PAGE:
When it became clear there was a chance a bill offering some sort-of, maybe, kind-of civil rights protections for lesbian, gay and bisexual Hoosiers might emerge from the Indiana Senate and head to the House of Representatives, House Speaker Brian Bosma had a quick response.
"I have yet to talk to someone who thinks the bill is a good idea," said Bosma, a Republican from Indianapolis.
That probably says more how insulated from the real world Bosma and most lawmakers are than it does anything else, but then he went on.
"It is hard to balance freedom of conscience and discrimination issues," he said.
His statement echoed the "aw, shucks, this is too bad, but we're in a box here" position that Indiana Gov. Mike Pence staked out in his State of the State address a few days ago.
Pence, also a Republican, argued that his hands were tied because the state constitution establishes an absolute right of religious freedom.
"Our Supreme Court has made it clear that our constitution protects both belief and practice," the governor said at his most sonorous. Really?
The Bible endorses the practice of human slavery in several places.
Leviticus 25.44 is the best example. It says we're allowed to own slaves if we buy them from neighboring countries. If we Hoosiers were to permit that particular religious practice, we'd find ourselves encountering some problems.
The first is that we can assume that the flow of tourist traffic – and dollars – from Canada and Mexico would slow to a trickle. Who would want to come to a place where the residents think they're honoring both God and the constitution by shackling other human beings?
The second is that we'd have to think of something other than the "Great Emancipator" to call Abraham Lincoln in the textbooks.
And the third is that, if we were to grant that religious practice always should be exempted from civil law, Indiana Attorney General Greg Zoeller's energetic and admirable campaign to crack down on human trafficking would run into a brick wall. Any human trafficker Zoeller wanted to punish could present a "religious freedom" defense and the court would have no choice but to honor the constitution and let exploiters of fellow human beings go free.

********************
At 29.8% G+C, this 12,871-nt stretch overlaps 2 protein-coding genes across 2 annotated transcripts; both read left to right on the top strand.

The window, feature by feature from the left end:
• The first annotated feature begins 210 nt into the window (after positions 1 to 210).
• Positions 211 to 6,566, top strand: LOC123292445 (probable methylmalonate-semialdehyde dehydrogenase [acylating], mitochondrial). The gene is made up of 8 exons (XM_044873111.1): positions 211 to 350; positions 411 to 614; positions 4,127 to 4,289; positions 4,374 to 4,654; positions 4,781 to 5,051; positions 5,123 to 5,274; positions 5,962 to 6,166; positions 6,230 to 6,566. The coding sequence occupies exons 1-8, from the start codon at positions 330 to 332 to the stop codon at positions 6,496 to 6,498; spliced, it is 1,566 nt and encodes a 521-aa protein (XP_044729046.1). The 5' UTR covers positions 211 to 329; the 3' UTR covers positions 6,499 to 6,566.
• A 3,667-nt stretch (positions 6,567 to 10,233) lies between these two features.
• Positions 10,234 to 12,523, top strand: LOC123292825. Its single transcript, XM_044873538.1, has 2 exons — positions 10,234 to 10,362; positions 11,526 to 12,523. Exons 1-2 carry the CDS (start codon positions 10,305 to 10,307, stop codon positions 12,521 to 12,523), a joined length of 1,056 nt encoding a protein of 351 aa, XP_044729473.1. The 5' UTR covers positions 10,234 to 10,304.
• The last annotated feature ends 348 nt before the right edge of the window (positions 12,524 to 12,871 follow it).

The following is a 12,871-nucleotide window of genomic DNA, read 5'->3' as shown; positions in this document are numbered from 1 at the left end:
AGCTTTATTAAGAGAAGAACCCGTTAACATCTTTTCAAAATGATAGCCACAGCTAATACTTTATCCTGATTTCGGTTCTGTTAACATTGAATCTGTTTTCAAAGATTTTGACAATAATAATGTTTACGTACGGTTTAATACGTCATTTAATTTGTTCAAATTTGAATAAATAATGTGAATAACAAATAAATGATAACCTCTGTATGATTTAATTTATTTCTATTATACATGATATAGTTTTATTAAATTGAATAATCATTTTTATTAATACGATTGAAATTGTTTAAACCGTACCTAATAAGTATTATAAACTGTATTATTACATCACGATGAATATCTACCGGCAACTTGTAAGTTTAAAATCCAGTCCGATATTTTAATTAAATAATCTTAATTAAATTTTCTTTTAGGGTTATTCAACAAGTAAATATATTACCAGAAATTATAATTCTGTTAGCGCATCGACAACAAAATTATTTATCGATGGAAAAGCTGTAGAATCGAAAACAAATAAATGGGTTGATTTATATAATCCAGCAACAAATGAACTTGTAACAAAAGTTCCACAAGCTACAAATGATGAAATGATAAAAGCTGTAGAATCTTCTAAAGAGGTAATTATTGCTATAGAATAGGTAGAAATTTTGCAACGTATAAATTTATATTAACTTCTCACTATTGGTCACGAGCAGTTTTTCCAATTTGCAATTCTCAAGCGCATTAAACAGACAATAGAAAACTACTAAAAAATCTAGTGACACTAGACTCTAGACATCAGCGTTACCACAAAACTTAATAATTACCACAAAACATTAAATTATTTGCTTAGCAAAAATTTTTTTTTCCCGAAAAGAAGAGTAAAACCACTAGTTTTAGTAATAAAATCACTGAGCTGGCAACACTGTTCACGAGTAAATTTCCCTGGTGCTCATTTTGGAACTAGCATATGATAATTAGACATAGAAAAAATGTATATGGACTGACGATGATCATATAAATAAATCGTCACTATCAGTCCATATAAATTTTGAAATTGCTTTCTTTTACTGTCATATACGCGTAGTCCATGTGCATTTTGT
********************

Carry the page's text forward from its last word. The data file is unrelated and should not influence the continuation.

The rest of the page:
The absurdity here is meant to be instructive.
No one with an ounce of sanity or any kind of moral code now believes that human beings should be allowed to own other human beings.
Despite what the Bible says.
That's the point.
While we can and must create broad protections for citizens to honor and exercise their religious beliefs, there is no blanket exemption for people of faith to refuse to follow the law.
And there shouldn't be.
If such an exemption were in place, Quakers and other conscientious objectors on religious grounds would be entitled to take a 15- to 20-percent discount when it comes time to pay their federal taxes and not pay the portion of the budget devoted to military and defense spending.
In many ways, Mike Pence, Brian Bosma and so many other lawmakers in this state have wandered into a trap they built themselves. The bonds about which they complain are ones they knotted themselves.
The balancing act between society's needs and individual imperatives is nothing new.
Beliefs must be protected. If there are people who still think slavery would be a good idea, they are free to think what they wish. There's nothing we can or should do about that.
But if they try to put that belief into practice and proclaim ownership over other human beings – well, we can and should do something about that.
The same goes for the politics of sexual orientation and gender. If there are people who believe homosexuality is a sin, they are free to believe that – and there's nothing we can or should do about it.
But if they try to put that belief into practice in the public sphere and deny other people their rights as citizens – well, there's something we can and should do about that.
There's even a part of the Bible that addresses this question.
Render unto Caesar what is Caesar's.
The speaker, as I recall, was a figure of some importance in the Christian faith.
[Editor's note: The following is a speech delivered by August Mugele at the "Four Words and a Comma" rally held Saturday, Jan. 23. While the rally was designed to draw attention to the pending LGBT civil rights legislation, August, a 17-year-old transgender boy, wanted to bring attention to SB 35, a bill requiring people to use single sex restrooms, locker rooms and shower rooms according to one's anatomical make-up in public schools.]
I wish I could say that I'm happy to be here, but it actually really sucks that we all have to meet up like this to try and stop some shitty bill that shouldn't even have been thought into existence in the first place, but whatever – it's here and now we have to deal with it.
My name is August. I'm a seventeen year old boy, I spend a lot of time with my animals, and I like to watch action movies. I'm also transgender. That's a pretty big part of who I am; isn't gender always a pretty big part of who anyone is? Being trans isn't the easiest; as I'm sure so many people here know or have friends who tell them. But this "Pay to Pee" Bill — really? I'm just trying to take a leak here and you really want to fine me five thousand dollars because you don't like the bathroom I'm using? I'd like to fine your horrible personality, but that would just be petty, kind of like this bill.
To break it down, here's what Senate Bill 35 means: if you're trans and you find yourself needing to use the public facilities, that's illegal now. You can face up to five thousand dollars in fines or up to a year in jail. That's the second part of the bill; the first part makes it so that trans students — that's kids and teenagers like me — are forced to use bathrooms and locker rooms that they are uncomfortable using. Why exactly?